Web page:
Two large panels featuring memories of the wartime evacuation of Lowestoft school children have been unveiled at a special reunion event at the town’s railway station.
The Lowestoft Central Project together with the Wherry Lines Community Rail Partnership worked with the Lowestoft Evacuees Association to create the boards which it is hoped will help preserve the story of the town’s evacuation day for future generations.
In June 1940 some 3000 children from Lowestoft and the surrounding area were evacuated on a series of special trains, departing the station for small towns and villages in Derbyshire and Nottinghamshire. At the time Lowestoft was under serious threat of both bombing and invasion and the Government ordered the evacuation of over 3.5 million children away from the coast.
Eighty years on and through the work of the Lowestoft Evacuees Association, the strong bonds which were formed between Lowestoft and the host communities remain strong and over the past 30 years numerous reunion events and visits have taken place.
Originally planned for installation to mark the eightieth anniversary in June 2020, the summer reunion event was delayed due to the Covid 19 pandemic and was unveiled at Lowestoft Station at the evacuees rescheduled gathering which took place on Saturday 31 July.
600 of those evacuated in 1940 found safety in and around the town of Glossop and over several years in association with the Friends of Glossop Station, annual reunion events have taken place with information celebrating this unique bond between the two communities installed at each station.
As well as featuring memories of the evacuation day, the panels which were designed by James Mingay contain a personal letter written in 1940 from a Mrs Boffey to the mother of evacuee Clive Capps, then aged 7. She cared for him at her farmhouse near Cresswell in Derbyshire and wrote to reassure his mother. The installations also contain details of the schools evacuated and an image from the Bert Collyer Collection depicting the bombed-out Lowestoft Central School providing a graphic reminder of the severe dangers posed were the children to have stayed at home. The foot of each panel contains an image of a sculpture created for the British Evacuees Association by artist Maurice Blik. Every Which Way is a 5.5 metre-long bronze memorial marking the wartime evacuation of children and was installed at the National Arboretum, Staffordshire in 2017.
Neil Williams, chair of the Friends of Glossop Station said; “For the last eighty years there have been strong connections between Lowestoft and the Derbyshire town of Glossop linked to the arrival of 600 child evacuees on June 2 1940. Glossop found homes for all these children many of whom remained for the duration of the Second World War. After 1945 most returned to Lowestoft but some remained, friendships endured and strengthened over the years with some evacuees eventually marrying local people.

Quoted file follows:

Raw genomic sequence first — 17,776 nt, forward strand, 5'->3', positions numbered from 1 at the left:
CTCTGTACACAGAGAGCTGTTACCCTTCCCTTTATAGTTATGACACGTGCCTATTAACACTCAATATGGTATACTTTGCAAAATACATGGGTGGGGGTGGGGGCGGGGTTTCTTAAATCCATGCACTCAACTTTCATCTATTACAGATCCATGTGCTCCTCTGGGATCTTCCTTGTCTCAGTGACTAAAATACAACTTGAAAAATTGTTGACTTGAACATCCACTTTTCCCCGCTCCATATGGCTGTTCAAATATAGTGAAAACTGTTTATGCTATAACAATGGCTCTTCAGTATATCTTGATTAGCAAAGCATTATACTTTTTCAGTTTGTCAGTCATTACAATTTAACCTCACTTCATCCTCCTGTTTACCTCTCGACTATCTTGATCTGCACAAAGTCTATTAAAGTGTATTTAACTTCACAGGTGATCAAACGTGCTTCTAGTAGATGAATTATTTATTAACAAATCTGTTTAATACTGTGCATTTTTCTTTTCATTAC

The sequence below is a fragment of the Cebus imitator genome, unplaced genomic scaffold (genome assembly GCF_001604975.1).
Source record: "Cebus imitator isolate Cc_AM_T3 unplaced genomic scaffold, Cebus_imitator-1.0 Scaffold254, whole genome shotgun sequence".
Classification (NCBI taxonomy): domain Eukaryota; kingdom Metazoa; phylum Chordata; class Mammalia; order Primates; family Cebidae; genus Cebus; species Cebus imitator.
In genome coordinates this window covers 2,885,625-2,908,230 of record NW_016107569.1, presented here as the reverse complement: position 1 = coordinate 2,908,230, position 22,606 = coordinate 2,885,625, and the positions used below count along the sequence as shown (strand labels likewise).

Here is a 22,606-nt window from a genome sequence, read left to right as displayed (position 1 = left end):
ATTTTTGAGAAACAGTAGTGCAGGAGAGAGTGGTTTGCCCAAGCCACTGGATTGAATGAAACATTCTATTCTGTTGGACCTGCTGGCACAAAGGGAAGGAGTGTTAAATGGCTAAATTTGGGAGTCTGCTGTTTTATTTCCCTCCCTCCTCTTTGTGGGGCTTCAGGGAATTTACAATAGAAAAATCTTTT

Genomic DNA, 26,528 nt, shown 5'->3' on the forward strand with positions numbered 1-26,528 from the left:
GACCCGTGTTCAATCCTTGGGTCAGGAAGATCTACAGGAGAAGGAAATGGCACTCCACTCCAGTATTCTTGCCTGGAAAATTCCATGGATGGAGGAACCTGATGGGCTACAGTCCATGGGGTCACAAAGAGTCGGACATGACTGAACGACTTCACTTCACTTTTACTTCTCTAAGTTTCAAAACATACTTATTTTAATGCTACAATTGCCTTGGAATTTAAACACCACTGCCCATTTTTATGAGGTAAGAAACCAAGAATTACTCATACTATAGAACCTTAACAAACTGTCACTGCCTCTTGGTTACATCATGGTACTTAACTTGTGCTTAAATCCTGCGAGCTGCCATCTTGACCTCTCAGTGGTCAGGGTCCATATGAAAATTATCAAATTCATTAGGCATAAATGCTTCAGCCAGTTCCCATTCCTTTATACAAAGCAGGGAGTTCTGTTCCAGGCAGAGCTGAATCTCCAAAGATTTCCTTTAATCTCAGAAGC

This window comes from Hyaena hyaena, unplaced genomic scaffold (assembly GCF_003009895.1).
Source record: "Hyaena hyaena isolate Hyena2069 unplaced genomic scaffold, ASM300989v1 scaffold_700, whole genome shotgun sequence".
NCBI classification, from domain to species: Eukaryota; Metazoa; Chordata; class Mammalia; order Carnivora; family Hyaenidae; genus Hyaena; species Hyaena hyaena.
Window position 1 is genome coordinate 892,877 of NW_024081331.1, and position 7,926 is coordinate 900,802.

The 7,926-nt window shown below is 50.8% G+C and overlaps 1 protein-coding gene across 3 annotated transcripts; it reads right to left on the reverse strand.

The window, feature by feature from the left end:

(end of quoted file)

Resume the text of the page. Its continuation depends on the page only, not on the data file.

“In 2016 the Friends of Glossop Station installed a commemorative plaque to mark the many years of evacuee visits to Glossop, a special illustrated information panel about the evacuation was also created for display in the Waiting Room with an identical copy gifted for display in the Booking Hall at Lowestoft station. It is hoped that these, along with the evacuees’ own recollections, will help the story of this historic event and the connections subsequently made between our communities to live on.”
The special panels have been produced by community rail development officer, Martin Halliday, he said; “Lowestoft is indebted to the people of Derbyshire and Nottinghamshire who took care of our young citizens, enabling them to lead their future lives in the full freedom which the country fought so hard to maintain. “Hopefully these panels will help preserve the memories of this significant event and the important role the host communities played.”
Lowestoft Town councillor, Andy Pearce said; “Lowestoft Town Council is delighted to support this significant initiative, the installation of these panels will help tell the story of our town’s wartime evacuation and will be vital material for future generations to learn and honour our heritage.”
Greater Anglia’s community and customer engagement manager, Alan Neville said; “Greater Anglia is pleased to have facilitated the installation of these panels. Hailing from Derbyshire myself, it has been fascinating to learn more of the links which exist between the two counties and to assist in the preservation of such important memories.”
Principle funding for the panels was provided by the Wherry Lines Community Rail Partnership, Lowestoft Town Council and the Lowestoft Central Project with additional support from the Northern Line Group of the East Suffolk Lines CRP and content from the Friends of Glossop Station, author and chair of the Lowestoft Evacuees Association Chris Brooks and Clive Capps, co-author of the recent publication ‘A Long Way From Home’, which includes stories from forty former Lowestoft Evacuees.